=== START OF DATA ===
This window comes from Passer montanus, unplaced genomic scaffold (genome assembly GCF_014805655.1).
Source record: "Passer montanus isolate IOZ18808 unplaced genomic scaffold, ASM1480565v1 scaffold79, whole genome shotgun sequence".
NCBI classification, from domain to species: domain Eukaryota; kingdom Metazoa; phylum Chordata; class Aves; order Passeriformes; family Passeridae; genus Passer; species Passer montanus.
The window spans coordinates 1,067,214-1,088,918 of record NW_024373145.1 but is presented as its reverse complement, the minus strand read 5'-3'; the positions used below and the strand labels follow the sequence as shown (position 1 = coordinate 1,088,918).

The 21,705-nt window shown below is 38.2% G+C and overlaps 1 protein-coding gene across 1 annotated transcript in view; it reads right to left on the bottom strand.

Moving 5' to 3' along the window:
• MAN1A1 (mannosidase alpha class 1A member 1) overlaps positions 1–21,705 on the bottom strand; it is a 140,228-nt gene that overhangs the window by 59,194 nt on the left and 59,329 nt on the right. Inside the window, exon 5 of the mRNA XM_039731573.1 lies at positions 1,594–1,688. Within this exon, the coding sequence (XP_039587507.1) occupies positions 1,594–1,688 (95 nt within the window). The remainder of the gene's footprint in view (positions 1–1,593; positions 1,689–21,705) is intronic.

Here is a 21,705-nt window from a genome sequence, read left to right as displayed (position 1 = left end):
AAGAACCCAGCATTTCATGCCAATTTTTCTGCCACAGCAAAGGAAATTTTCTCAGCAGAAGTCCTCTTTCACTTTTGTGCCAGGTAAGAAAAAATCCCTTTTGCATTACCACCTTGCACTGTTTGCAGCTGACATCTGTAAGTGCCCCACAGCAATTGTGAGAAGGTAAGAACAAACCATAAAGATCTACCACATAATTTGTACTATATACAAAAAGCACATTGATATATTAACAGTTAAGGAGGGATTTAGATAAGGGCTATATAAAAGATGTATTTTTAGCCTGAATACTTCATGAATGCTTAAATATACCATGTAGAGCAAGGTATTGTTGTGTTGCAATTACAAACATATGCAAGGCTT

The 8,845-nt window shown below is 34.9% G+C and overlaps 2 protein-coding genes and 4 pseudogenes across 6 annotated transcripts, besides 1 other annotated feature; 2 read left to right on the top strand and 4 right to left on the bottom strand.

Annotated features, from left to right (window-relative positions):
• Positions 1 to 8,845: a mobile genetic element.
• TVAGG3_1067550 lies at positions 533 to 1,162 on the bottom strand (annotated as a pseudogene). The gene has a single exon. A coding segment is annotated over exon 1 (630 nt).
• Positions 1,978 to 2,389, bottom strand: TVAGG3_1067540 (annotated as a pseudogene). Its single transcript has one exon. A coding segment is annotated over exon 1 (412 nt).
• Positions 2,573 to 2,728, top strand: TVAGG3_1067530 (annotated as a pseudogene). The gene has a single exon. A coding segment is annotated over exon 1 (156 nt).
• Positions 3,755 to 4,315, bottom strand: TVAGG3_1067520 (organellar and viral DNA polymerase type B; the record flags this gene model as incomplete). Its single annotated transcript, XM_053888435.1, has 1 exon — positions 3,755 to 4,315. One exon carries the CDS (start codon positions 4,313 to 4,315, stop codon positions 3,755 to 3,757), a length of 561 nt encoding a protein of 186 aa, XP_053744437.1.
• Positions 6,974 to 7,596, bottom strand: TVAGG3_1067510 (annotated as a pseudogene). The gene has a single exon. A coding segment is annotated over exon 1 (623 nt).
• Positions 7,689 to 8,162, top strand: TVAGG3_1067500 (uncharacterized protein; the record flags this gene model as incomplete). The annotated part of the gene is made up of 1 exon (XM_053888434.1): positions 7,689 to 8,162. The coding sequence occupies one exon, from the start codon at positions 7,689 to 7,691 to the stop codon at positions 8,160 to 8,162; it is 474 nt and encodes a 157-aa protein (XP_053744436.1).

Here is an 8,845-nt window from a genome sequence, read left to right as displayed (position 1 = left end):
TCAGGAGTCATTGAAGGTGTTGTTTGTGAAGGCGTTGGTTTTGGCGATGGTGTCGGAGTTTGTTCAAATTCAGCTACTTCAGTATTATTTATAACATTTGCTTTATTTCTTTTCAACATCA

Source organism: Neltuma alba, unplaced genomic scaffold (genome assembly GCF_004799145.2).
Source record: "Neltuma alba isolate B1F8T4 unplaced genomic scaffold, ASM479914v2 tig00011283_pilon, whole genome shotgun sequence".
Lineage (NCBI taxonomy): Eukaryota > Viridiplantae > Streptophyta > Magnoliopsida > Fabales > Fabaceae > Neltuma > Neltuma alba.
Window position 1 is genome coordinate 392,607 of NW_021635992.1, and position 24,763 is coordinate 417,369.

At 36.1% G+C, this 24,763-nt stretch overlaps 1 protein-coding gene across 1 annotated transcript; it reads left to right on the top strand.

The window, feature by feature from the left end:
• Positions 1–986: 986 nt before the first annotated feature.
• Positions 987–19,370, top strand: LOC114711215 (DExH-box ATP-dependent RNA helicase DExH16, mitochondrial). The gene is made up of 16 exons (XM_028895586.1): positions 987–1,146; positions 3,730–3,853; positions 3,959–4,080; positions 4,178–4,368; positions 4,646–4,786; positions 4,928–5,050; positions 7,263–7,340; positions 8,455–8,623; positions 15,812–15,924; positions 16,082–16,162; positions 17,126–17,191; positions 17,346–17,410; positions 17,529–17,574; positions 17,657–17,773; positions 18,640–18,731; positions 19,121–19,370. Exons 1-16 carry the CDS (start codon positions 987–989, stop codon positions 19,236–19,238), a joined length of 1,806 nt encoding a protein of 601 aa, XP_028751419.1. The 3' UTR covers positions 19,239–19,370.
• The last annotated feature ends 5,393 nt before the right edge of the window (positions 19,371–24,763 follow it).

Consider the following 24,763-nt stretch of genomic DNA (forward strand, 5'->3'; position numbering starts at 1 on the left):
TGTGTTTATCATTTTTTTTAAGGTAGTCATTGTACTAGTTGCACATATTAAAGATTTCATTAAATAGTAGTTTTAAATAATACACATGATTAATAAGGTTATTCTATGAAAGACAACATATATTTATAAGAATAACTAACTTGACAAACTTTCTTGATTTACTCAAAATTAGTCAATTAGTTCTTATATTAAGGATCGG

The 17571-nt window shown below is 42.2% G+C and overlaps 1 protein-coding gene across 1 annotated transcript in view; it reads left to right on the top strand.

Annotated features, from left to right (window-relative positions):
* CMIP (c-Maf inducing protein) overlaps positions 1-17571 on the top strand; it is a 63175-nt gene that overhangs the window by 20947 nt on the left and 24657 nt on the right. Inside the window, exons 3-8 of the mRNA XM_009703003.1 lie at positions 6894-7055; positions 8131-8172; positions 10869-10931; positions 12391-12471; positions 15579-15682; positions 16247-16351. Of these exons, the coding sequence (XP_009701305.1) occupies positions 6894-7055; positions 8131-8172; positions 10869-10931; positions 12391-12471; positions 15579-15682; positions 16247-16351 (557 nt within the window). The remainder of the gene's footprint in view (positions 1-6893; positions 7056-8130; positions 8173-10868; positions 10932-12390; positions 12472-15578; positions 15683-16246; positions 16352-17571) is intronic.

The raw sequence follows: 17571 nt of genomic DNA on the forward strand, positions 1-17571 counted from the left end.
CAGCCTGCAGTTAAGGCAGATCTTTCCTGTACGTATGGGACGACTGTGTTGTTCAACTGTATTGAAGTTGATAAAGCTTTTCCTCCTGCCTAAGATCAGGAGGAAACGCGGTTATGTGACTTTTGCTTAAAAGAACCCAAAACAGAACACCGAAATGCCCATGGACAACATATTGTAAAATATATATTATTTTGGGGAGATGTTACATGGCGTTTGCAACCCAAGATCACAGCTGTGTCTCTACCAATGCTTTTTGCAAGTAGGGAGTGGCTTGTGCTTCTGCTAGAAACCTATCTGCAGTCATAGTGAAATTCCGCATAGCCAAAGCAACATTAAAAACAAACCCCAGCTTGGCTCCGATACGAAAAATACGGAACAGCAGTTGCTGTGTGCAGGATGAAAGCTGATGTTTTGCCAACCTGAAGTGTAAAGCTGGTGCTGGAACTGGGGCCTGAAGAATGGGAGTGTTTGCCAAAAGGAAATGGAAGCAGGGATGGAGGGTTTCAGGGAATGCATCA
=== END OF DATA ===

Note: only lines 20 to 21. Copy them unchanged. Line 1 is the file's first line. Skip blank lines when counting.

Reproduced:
TCAGGAGTCATTGAAGGTGTTGTTTGTGAAGGCGTTGGTTTTGGCGATGGTGTCGGAGTTTGTTCAAATTCAGCTACTTCAGTATTATTTATAACATTTGCTTTATTTCTTTTCAACATCA

Source organism: Neltuma alba, unplaced genomic scaffold (genome assembly GCF_004799145.2).